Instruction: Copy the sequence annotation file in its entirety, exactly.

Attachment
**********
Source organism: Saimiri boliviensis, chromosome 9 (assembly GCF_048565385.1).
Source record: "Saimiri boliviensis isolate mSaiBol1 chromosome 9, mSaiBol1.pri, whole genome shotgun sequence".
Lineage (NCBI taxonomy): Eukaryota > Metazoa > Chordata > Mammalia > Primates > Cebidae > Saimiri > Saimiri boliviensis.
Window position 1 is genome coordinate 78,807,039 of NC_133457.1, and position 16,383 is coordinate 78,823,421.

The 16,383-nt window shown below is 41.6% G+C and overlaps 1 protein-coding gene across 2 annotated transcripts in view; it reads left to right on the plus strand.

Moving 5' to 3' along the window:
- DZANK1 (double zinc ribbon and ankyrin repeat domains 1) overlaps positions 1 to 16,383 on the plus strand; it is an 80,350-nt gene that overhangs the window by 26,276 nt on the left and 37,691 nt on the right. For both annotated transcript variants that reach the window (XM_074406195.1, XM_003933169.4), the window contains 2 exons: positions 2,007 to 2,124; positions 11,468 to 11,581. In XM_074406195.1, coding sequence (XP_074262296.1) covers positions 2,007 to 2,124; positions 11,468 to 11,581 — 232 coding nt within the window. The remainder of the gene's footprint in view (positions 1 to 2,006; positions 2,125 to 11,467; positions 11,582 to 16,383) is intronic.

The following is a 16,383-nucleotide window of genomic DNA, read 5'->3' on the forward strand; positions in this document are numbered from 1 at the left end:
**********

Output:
Source organism: Saimiri boliviensis, chromosome 9 (assembly GCF_048565385.1).
Source record: "Saimiri boliviensis isolate mSaiBol1 chromosome 9, mSaiBol1.pri, whole genome shotgun sequence".
Lineage (NCBI taxonomy): Eukaryota > Metazoa > Chordata > Mammalia > Primates > Cebidae > Saimiri > Saimiri boliviensis.
Window position 1 is genome coordinate 78,807,039 of NC_133457.1, and position 16,383 is coordinate 78,823,421.

The 16,383-nt window shown below is 41.6% G+C and overlaps 1 protein-coding gene across 2 annotated transcripts in view; it reads left to right on the plus strand.

Moving 5' to 3' along the window:
- DZANK1 (double zinc ribbon and ankyrin repeat domains 1) overlaps positions 1 to 16,383 on the plus strand; it is an 80,350-nt gene that overhangs the window by 26,276 nt on the left and 37,691 nt on the right. For both annotated transcript variants that reach the window (XM_074406195.1, XM_003933169.4), the window contains 2 exons: positions 2,007 to 2,124; positions 11,468 to 11,581. In XM_074406195.1, coding sequence (XP_074262296.1) covers positions 2,007 to 2,124; positions 11,468 to 11,581 — 232 coding nt within the window. The remainder of the gene's footprint in view (positions 1 to 2,006; positions 2,125 to 11,467; positions 11,582 to 16,383) is intronic.

The following is a 16,383-nucleotide window of genomic DNA, read 5'->3' on the forward strand; positions in this document are numbered from 1 at the left end: